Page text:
AxisPortals Aphorism:   Bridging the chasm between the Tech Bloggers and the Main Street Merchants requires remembering the very beginnings that Tech Gurus all too easily forget. 


A Study in Online Collaboration: Open Mosaic

April 2, 2009

Open Mosaic makes for an interesting study in the ways of collaboration. Earlier this evening, AxisPortals visited the site to add a tree.  The tree was all branches and leaves.  It wasn’t fruit bearing, and it had no background.

Less than five minutes later, the tree was dotted with apples,  and surrounded by a jaunty teal sky with its very own square yellow sun.  Grass and a hot pink and red flower in full bloom soon followed.  Who knows what’s next?  Before the evening is over, the tree could be part of an entire forest, or it could be entirely gone.

Watching the mosaic evolve reminds AxisPortals that digital collaboration with far flung colleagues often requires a certain je ne sais quoi.  To participate fully in the process, and to enjoy it–and to allow others the freedom to do the same–one must be enthusiastic and willing to chase a vision, but must never be so unyieldingly focused on a single vision that it  disrupts emergence of the always shifting whole.  Yielding gracefully, after all (as gracefully as the digital branches in the mosaic yield to the pixel wielder of the moment) , plays a crucial role in collaboration.  There’s plenty of room for individuality and originality, here, but there’s little room for the fixed or the permanent.

Collaborative Mosaic

AxisPortals Aphorism: Online collaboration isn’t really about thinking outside of the box.  It’s about sharing the sandbox willingly, with good humor, and with grace. (So, wish AxisPortals’ tree good luck, but don’t mourn its passing when it goes–something new is sure to grow there.)


The Delicacy of Balance

January 2, 2009

 “Balance“, Wolfgang and Christoph Lauenstein’s Academy Award winning animated short, is one of AxisPortals’ favorite animated films, and it’s a good one to ponder in January.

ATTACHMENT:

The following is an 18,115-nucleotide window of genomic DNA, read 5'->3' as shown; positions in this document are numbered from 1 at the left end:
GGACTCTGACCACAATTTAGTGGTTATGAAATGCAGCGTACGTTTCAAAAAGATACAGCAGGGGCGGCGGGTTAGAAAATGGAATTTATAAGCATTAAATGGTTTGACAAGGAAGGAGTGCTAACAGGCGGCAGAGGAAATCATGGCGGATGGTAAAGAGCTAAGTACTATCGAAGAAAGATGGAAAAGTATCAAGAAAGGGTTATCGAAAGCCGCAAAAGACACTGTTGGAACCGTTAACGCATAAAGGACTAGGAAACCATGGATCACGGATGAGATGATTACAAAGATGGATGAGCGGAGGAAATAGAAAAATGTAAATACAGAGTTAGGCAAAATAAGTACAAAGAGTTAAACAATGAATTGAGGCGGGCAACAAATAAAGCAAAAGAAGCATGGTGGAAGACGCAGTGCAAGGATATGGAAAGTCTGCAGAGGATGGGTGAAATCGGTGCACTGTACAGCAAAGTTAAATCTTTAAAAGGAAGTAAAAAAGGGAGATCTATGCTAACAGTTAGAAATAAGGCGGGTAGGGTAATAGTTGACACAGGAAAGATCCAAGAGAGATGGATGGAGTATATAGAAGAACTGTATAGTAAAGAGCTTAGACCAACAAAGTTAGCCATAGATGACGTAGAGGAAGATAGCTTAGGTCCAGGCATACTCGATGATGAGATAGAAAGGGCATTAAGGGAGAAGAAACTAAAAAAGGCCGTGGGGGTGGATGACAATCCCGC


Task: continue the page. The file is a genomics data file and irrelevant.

After all, balance is a perpetual problem, isn’t it?  We constantly strive to balance the professional and the personal.  When we’re working, we worry that we should be spending more time with our families, and vice versa.  Technology makes the balance both easier and much harder to strike.  If we’re with our loved ones, but constantly checking our Blackberries and iPhones to ensure that we haven’t missed a single professional communication, then are we really focused on our families at all?  It’s perfectly possible to be physically present at a meeting, but totally absorbed in texting our teens about their crises of the moment, or to be physically present at home but so totally connected to our workplace technologies that we might as well not be there at all.

AxisPortals loves “Balance” for perfectly capturing the intricacy and delicacy of any balancing act that involves others (as most balancing acts do), and for suggesting the price we must pay when we attempt to put ourselves (our needs, interests, and passions) too much at the center of things. 

AxisPortals Aphorism One (Courtesy of Confuscious):  Balance is the perfect state of still water. Let that be our model. It remains quiet within and is not disturbed on the surface.

AxisPortals Aphorism Two:  Being thrown off balance is an essential and inescapable aspect of cooperative relationships.

AxisPortals Aphorism Three:  Balance is a Delicate Dance


Technology in 2009: Other People’s Resolutions

December 29, 2008

 

Remember when New Year’s resolutions always had to do with dropping a few pounds, jogging, or blowing the dust of the exercise bike?  

No more.

Technology plays such a large role in our personal and corporate identities now that the “tech resolution” is widespread. 

Here are few worth pondering, borrowing, or recognizing with a wry grin.

  1. Law Technology News:  A great collection of lawyers’ personal and professional technology goals.  Favorite excerpt:  “To work hard to use technology to maximize the quality of my life.”  Amen. 
  2. CIO Resolutions:   Practical advice for decision makers.  Best of the bunch:  “Manage people as well as tech.” 
  3. DataMotion’s Resolutions for CIO’s:  More practical advice. “Get ahead of the curve and implement efficient technologies that empower your employees to work remotely and securely” gets AxisPortals “that’s my favorite” vote .  Yes.  It’s far past time for all of us to embrace the ROWE!
  4. Spark Readers’ Resolutions:  Off-the-cuff contributions from blog readers.  Spending less time with technology is a common theme, here.  AxisPortals can relate, but thinks “spending technology time more wisely” is a better approach.  Still, if you aren’t sure what that big orange thing in the sky might be, or you find yourself texting your family members while you’re all in the same house, it might be time to holster the cell phone, drop the mouse, and back slowly away from your laptop.

AxisPortals Aphorism:  You should be able to access your tech at the pool or at the beach, but sometimes often it’s healthier to unplug and dive into the pool or walk barefoot along the shore, savoring the moment.